Alice’s Adventures in Wonderland (1865) is a novel written by English author Charles Lutwidge Dodgson, better known under the pseudonym Lewis Carroll. It tells the story of a girl named Alice who falls down a rabbit-hole into a fantasy world populated by peculiar and anthropomorphic creatures. The tale is filled with allusions to Dodgson’s friends (and enemies), and to the lessons that British schoolchildren were expected to memorize. The tale plays with logic in ways that have made the story of lasting popularity with adults as well as children. It is considered to be one of the most characteristic examples of the genre of literary nonsense, and its narrative course and structure has been enormously influential, mainly in the fantasy genre.
I love the covers of the Penguin classic versions and bought the hardcover for myself. Having grown up with Alice in Wonderland illustrated versions and child friendly, easy to read versions, it was wonderful to read a classically written, literary version. It was hard to follow at times because of the dated language and there were some words that mean different things nowadays, but because I was aware of the language used, it did not affect my reading experience.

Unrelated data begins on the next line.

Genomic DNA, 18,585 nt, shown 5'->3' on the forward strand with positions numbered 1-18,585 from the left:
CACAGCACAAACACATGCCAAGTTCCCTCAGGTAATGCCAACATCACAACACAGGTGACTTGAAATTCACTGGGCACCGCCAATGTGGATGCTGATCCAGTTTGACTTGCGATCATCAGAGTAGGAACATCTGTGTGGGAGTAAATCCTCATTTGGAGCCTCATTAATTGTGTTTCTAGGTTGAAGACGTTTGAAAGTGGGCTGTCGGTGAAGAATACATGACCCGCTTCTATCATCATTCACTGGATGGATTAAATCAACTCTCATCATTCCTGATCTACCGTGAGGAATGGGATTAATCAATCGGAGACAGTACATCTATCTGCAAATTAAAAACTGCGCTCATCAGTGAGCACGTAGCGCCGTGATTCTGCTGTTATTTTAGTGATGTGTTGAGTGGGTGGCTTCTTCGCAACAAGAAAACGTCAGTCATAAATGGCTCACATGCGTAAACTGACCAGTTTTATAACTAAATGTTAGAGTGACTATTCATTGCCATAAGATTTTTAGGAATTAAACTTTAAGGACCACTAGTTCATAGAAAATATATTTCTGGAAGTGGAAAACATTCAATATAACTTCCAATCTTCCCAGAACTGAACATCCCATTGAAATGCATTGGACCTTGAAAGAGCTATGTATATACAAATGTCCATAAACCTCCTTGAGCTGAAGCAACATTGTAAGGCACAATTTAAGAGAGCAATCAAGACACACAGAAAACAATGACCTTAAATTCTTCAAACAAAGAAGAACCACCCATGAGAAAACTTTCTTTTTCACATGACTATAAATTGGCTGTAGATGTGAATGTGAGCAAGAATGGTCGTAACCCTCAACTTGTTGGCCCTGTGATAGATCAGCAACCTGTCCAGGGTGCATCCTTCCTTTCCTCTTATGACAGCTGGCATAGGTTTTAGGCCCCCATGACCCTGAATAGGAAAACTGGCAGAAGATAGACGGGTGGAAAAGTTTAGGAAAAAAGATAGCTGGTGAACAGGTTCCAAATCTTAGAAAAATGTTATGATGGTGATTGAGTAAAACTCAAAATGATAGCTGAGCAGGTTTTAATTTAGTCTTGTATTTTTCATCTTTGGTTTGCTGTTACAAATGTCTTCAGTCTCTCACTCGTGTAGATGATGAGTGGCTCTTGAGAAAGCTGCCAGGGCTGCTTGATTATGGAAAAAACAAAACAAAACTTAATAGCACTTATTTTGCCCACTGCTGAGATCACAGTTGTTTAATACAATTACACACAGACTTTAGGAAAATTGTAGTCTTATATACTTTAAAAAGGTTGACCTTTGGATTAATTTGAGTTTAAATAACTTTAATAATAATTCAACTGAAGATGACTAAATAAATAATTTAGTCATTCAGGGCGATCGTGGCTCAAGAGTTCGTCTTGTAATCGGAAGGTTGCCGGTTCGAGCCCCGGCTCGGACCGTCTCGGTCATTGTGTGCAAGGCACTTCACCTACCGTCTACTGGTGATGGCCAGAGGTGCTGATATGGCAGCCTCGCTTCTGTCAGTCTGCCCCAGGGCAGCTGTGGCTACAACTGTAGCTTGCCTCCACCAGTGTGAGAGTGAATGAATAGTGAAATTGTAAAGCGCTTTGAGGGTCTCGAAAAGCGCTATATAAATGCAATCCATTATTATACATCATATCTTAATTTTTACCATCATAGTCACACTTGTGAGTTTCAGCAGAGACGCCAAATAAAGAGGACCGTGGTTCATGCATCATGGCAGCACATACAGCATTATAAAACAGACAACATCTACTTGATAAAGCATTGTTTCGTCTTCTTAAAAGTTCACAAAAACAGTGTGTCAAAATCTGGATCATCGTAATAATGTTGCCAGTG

Alice in Wonderland is a wonderfully written, highly imaginative piece which pushes the boundaries of realism to the max. Some of it appears as complete nonsense – but that is the wonder of Lewis Carroll’s work.
The illustrations were lovely and the story just as I remembered, with a few extra parts that I had not read before.
A timeless classic that everyone should read.